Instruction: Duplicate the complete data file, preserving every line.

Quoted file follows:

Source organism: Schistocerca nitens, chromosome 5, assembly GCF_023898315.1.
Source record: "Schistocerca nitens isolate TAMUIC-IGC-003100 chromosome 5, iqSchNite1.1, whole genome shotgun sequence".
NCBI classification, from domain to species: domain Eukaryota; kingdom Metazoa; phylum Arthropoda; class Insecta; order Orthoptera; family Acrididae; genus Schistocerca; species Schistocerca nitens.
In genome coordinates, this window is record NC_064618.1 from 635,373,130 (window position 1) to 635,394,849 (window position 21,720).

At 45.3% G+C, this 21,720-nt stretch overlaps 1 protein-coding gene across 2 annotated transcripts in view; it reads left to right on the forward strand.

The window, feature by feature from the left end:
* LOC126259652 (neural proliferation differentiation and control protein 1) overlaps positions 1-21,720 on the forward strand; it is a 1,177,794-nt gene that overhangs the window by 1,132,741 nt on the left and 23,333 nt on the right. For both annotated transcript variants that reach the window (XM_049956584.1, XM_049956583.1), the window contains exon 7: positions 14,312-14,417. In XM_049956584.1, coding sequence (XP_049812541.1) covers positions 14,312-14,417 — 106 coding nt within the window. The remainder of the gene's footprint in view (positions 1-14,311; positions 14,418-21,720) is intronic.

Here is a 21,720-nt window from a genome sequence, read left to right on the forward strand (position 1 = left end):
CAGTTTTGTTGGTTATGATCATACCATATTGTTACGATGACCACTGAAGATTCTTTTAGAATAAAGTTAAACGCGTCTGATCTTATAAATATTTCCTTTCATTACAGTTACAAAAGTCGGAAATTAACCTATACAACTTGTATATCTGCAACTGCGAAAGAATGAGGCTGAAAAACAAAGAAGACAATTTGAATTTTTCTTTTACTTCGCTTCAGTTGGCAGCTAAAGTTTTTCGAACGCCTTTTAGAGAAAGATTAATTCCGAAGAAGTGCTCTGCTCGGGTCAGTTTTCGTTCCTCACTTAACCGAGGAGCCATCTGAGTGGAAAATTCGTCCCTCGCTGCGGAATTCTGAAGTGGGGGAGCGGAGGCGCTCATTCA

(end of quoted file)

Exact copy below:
Source organism: Schistocerca nitens, chromosome 5, assembly GCF_023898315.1.
Source record: "Schistocerca nitens isolate TAMUIC-IGC-003100 chromosome 5, iqSchNite1.1, whole genome shotgun sequence".
NCBI classification, from domain to species: domain Eukaryota; kingdom Metazoa; phylum Arthropoda; class Insecta; order Orthoptera; family Acrididae; genus Schistocerca; species Schistocerca nitens.
In genome coordinates, this window is record NC_064618.1 from 635,373,130 (window position 1) to 635,394,849 (window position 21,720).

At 45.3% G+C, this 21,720-nt stretch overlaps 1 protein-coding gene across 2 annotated transcripts in view; it reads left to right on the forward strand.

The window, feature by feature from the left end:
* LOC126259652 (neural proliferation differentiation and control protein 1) overlaps positions 1-21,720 on the forward strand; it is a 1,177,794-nt gene that overhangs the window by 1,132,741 nt on the left and 23,333 nt on the right. For both annotated transcript variants that reach the window (XM_049956584.1, XM_049956583.1), the window contains exon 7: positions 14,312-14,417. In XM_049956584.1, coding sequence (XP_049812541.1) covers positions 14,312-14,417 — 106 coding nt within the window. The remainder of the gene's footprint in view (positions 1-14,311; positions 14,418-21,720) is intronic.

Here is a 21,720-nt window from a genome sequence, read left to right on the forward strand (position 1 = left end):
CAGTTTTGTTGGTTATGATCATACCATATTGTTACGATGACCACTGAAGATTCTTTTAGAATAAAGTTAAACGCGTCTGATCTTATAAATATTTCCTTTCATTACAGTTACAAAAGTCGGAAATTAACCTATACAACTTGTATATCTGCAACTGCGAAAGAATGAGGCTGAAAAACAAAGAAGACAATTTGAATTTTTCTTTTACTTCGCTTCAGTTGGCAGCTAAAGTTTTTCGAACGCCTTTTAGAGAAAGATTAATTCCGAAGAAGTGCTCTGCTCGGGTCAGTTTTCGTTCCTCACTTAACCGAGGAGCCATCTGAGTGGAAAATTCGTCCCTCGCTGCGGAATTCTGAAGTGGGGGAGCGGAGGCGCTCATTCA